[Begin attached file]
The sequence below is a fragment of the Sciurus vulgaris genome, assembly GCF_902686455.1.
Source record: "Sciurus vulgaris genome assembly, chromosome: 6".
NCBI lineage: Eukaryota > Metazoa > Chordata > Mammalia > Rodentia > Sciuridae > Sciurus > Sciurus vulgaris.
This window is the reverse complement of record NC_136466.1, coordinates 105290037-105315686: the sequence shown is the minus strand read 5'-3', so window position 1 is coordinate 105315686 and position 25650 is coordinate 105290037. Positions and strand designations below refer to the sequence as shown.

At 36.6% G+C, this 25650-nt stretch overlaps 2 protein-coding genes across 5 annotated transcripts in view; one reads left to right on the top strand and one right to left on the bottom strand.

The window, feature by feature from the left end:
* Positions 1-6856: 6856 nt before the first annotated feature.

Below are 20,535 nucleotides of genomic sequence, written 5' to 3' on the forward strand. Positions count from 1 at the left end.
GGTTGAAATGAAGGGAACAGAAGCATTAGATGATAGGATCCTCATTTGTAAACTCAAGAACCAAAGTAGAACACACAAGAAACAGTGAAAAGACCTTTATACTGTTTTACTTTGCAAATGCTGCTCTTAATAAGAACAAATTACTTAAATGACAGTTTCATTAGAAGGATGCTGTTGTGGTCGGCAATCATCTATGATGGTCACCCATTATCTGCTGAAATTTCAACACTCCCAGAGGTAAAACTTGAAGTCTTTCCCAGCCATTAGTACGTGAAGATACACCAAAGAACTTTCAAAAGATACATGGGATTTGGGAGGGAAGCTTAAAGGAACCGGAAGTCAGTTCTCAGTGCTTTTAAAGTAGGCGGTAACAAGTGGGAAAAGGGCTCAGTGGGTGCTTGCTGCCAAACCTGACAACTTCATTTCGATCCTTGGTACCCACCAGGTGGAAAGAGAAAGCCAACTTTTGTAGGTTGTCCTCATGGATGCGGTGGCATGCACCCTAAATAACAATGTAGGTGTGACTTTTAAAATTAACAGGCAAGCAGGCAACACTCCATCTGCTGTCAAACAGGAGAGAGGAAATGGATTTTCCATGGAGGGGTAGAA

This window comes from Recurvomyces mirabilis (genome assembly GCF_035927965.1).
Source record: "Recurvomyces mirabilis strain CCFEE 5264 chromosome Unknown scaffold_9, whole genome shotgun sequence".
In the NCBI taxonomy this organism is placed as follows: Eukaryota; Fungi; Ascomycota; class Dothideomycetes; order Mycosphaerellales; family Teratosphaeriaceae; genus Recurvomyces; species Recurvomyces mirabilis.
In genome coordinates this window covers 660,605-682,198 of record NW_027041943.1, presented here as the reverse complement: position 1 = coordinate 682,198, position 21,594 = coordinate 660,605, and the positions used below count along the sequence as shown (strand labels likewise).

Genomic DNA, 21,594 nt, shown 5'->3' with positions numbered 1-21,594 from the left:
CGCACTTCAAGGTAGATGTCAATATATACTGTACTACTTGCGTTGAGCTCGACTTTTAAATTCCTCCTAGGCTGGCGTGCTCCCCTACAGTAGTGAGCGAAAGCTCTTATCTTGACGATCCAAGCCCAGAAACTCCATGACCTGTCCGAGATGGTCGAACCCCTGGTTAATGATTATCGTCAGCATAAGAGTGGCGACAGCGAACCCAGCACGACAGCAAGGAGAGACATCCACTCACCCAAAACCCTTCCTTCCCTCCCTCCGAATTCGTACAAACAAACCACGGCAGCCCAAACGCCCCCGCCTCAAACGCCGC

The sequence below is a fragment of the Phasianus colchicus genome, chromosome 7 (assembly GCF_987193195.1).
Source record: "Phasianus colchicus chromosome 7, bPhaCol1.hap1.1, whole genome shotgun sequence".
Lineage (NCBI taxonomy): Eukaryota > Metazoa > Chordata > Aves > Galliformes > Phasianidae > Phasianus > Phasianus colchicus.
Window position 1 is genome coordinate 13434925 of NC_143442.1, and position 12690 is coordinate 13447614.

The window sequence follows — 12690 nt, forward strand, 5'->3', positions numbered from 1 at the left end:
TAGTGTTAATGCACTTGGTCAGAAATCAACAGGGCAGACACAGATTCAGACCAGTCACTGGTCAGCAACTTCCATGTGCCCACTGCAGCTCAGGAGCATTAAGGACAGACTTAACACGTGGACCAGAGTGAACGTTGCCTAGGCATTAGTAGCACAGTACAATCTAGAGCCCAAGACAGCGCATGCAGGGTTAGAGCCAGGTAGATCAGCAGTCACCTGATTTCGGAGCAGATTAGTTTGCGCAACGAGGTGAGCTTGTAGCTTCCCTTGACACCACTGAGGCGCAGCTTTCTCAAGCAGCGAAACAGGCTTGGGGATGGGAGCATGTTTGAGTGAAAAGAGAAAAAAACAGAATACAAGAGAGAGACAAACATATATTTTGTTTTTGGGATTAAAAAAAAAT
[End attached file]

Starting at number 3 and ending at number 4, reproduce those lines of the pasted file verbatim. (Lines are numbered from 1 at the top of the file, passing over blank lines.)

NCBI lineage: Eukaryota > Metazoa > Chordata > Mammalia > Rodentia > Sciuridae > Sciurus > Sciurus vulgaris.
This window is the reverse complement of record NC_136466.1, coordinates 105290037-105315686: the sequence shown is the minus strand read 5'-3', so window position 1 is coordinate 105315686 and position 25650 is coordinate 105290037. Positions and strand designations below refer to the sequence as shown.